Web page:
The Swedish government had no such intention, however. It responded about four months later that although several of the suspects were indeed living in Sweden (the others had already died there), they would not investigate, let alone prosecute, their cases due to a statute of limitations of 25 years on murder.

Although the prosecution of genocide and/or crimes against humanity should take precedence over local legal obstacles, it was clear that the Swedes preferred to hide behind such arguments in order to evade their responsibility to pursue these cases. In fact, a careful reading of the Swedish response reveals the extent of Swedish duplicity.

Thus in total contradiction to extensive documentation, scholarship and witness testimony, the Swedes claimed it was impossible to judge from the sources available "how far native collaborators participated in the Germans' genocidal actions."

And contrary to the position adopted at the very same time by the US, Britain, Canada, and Australia - all of whom faced the same problem and had launched full-scale investigations to determine its scope - the Swedes claimed that any attempt to study the entry to Sweden of Nazi war criminals would be "hardly meaningful."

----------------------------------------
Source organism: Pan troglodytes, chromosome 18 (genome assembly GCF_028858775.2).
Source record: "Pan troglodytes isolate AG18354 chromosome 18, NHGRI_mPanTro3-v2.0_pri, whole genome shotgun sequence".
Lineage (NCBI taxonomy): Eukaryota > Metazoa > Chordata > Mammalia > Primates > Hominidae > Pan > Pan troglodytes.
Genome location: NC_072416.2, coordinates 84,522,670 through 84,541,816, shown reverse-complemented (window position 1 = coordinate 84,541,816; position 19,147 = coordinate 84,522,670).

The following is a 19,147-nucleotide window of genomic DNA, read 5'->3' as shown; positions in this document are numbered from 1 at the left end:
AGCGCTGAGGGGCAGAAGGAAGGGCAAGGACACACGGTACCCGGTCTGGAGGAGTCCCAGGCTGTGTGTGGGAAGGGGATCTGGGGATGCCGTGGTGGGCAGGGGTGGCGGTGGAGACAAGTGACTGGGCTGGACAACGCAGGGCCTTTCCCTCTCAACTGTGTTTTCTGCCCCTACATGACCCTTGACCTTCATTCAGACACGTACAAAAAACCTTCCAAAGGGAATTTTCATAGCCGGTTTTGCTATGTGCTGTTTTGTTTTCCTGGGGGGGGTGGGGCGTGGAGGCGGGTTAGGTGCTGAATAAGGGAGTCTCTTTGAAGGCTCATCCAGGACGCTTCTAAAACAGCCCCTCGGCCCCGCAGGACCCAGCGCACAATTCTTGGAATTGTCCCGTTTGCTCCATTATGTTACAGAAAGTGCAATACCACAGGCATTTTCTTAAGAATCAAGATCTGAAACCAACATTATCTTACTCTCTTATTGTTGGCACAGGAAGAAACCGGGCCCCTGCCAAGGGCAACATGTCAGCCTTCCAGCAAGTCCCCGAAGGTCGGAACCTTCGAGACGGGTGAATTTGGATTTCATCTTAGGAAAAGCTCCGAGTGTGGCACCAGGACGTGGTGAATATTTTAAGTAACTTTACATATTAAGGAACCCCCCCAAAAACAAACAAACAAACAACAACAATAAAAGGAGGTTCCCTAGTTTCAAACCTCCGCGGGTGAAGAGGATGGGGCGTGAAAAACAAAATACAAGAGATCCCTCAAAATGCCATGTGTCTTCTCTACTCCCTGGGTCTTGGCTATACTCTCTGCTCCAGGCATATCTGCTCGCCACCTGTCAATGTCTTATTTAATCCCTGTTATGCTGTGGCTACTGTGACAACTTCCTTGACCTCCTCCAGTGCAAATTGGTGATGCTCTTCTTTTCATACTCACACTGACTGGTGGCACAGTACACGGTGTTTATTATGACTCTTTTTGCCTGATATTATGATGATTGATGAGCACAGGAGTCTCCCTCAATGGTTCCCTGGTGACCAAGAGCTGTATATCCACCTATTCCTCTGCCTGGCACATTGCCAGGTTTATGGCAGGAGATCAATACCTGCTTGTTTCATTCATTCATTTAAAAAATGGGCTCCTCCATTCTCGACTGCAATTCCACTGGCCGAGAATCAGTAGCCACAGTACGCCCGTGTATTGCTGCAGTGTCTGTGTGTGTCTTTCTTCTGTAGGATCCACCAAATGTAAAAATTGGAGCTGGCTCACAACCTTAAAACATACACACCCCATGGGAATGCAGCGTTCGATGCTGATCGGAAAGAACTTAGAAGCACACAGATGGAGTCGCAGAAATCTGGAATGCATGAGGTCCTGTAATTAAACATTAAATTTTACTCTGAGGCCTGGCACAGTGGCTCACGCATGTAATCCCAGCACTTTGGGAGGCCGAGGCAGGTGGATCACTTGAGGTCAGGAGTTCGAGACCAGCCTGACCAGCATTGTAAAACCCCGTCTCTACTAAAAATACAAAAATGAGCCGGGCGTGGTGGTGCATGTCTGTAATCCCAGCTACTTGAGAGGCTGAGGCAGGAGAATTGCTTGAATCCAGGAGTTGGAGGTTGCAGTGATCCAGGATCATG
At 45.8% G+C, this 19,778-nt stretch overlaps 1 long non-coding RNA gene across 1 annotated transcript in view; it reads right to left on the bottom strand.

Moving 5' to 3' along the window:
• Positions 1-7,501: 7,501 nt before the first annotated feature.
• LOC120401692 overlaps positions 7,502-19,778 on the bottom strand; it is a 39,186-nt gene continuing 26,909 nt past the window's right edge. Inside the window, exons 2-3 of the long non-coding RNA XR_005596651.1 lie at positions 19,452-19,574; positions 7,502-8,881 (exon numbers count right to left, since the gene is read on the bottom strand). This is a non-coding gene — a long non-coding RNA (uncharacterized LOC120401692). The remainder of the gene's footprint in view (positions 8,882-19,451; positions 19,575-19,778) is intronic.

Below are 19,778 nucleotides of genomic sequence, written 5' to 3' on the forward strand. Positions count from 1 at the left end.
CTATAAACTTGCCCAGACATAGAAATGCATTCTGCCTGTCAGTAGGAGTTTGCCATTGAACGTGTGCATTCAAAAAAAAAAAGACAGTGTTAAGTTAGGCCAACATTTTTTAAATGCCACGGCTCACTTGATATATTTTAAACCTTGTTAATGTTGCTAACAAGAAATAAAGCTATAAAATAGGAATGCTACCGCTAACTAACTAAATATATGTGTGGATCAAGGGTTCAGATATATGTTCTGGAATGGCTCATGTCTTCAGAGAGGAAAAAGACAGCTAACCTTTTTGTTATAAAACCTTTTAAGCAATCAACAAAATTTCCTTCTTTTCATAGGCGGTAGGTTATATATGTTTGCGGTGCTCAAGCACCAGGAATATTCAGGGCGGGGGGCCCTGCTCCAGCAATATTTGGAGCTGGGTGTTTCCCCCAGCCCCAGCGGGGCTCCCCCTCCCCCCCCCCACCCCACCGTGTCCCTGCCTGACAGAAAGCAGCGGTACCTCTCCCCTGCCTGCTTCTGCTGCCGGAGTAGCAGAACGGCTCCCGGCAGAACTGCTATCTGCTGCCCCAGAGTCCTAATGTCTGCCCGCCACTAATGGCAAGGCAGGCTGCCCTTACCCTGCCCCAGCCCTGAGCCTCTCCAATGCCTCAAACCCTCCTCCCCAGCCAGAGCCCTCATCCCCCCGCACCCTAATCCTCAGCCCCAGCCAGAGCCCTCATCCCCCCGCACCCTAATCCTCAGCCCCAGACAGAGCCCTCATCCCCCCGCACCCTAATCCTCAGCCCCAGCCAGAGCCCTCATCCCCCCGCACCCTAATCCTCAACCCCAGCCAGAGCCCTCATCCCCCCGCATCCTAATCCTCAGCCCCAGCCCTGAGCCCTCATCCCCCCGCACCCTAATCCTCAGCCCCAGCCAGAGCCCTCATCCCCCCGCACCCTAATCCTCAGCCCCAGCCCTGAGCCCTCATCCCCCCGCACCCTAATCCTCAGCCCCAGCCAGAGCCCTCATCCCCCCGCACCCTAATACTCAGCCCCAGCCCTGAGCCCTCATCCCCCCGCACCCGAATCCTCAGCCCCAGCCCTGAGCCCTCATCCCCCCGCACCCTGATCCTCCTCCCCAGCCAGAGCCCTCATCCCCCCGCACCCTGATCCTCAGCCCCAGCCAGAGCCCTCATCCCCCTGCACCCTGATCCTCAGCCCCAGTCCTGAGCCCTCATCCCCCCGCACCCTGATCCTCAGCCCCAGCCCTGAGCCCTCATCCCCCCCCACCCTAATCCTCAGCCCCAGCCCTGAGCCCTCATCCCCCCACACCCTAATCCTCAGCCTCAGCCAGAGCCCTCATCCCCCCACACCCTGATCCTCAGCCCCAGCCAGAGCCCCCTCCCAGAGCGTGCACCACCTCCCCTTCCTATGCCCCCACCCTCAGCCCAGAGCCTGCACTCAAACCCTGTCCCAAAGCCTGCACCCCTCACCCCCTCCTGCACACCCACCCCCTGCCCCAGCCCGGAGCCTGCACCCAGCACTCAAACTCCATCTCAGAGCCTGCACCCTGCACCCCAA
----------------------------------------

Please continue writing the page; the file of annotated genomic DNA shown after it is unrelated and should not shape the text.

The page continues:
Given Sweden's refusal to deal honestly with the issue, it was naturally surprising to learn of their 1998 initiative to promote Holocaust education all over the world. Yet in this respect as well an examination of the material being used showed quite clearly that although the Swedes had no trouble dealing with Nazi crimes, they had no intention of confronting their own complicity in assisting Nazi Germany during World War II, or their failure to deal with the Holocaust perpetrators living in Sweden after the war.